Broadcom, which makes chips to power smartphones, computers and networking equipment and is a major supplier to Apple, found itself in EU competition enforcers' crosshairs over its deals with six companies to buy chips exclusively or almost exclusively from it.
That triggered an investigation in June last year and an order to stop such deals until the end of the probe on whether such practices were aimed at squeezing out rivals.
EU regulators have warned that the use of an interim order, the first in almost two decades, could happen more frequently against tech giants due to fast-moving markets.
Broadcom has now pledged not to offer incentives to TV and modem makers to encourage them to acquire more than 50% of their chips and modems from the company for their worldwide or European production.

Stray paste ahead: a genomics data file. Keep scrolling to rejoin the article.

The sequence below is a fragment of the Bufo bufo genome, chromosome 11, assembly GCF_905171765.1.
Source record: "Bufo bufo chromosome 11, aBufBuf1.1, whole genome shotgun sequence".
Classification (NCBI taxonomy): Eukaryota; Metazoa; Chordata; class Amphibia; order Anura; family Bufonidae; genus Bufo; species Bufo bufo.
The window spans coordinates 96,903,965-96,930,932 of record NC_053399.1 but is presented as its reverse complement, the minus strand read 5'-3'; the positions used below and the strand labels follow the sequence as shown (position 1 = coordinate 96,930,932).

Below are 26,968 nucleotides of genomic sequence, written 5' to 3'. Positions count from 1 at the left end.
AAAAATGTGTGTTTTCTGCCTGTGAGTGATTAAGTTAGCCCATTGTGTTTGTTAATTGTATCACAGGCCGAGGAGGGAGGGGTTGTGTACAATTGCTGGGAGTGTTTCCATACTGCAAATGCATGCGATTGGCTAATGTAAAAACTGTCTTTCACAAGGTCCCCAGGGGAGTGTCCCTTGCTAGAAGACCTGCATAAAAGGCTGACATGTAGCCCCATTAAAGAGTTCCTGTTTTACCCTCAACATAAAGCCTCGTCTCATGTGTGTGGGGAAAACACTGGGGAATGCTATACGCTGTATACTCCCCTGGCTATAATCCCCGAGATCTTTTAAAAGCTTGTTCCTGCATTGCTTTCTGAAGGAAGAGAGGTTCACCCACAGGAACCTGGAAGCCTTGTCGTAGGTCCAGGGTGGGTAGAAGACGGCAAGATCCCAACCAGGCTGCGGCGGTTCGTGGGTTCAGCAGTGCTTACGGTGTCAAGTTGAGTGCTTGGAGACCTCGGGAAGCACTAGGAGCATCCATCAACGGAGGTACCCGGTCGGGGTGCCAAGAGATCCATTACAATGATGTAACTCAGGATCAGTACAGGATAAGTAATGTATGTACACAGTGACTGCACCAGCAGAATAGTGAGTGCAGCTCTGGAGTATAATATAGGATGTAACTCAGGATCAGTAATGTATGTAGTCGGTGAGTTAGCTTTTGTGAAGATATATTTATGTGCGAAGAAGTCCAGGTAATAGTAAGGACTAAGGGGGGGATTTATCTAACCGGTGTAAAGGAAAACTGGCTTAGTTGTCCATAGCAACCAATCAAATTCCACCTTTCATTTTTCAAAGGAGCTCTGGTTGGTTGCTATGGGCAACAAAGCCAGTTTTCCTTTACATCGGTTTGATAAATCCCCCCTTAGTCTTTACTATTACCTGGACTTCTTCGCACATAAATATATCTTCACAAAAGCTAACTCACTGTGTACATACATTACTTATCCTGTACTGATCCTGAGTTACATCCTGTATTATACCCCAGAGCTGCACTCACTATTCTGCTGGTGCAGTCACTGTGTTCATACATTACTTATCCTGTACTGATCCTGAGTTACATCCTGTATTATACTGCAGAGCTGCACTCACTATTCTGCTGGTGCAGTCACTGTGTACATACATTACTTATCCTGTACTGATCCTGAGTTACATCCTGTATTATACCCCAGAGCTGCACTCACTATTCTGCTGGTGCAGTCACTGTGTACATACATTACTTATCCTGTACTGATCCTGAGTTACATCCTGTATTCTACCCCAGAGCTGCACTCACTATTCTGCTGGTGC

Competition enforcers typically frown on contentious practices such as tying rebates or other benefits to exclusive or minimum-purchase requirements because these tend to thwart smaller rivals.
Broadcom said its offer addressed the Commission's concerns and it expected the investigation to close before the end of the year.
"In these uncertain times, we welcome the opportunity to avoid protracted litigation and to resolve the investigation without recognition of liability or the imposition of a fine," the company said in a statement.
The European Commission said it would now seek feedback before deciding whether to accept the offer which would be valid for five years and without a finding of infringement by the company.
Broadcom defended itself at a closed door hearing in August last year where participants included Intel, MediaTek, Quantenna, a unit of ON Semiconductor and Humax.
It could face a fine of up to 10% of its global turnover if found guilty of breaching EU rules.
By Foo Yun Chee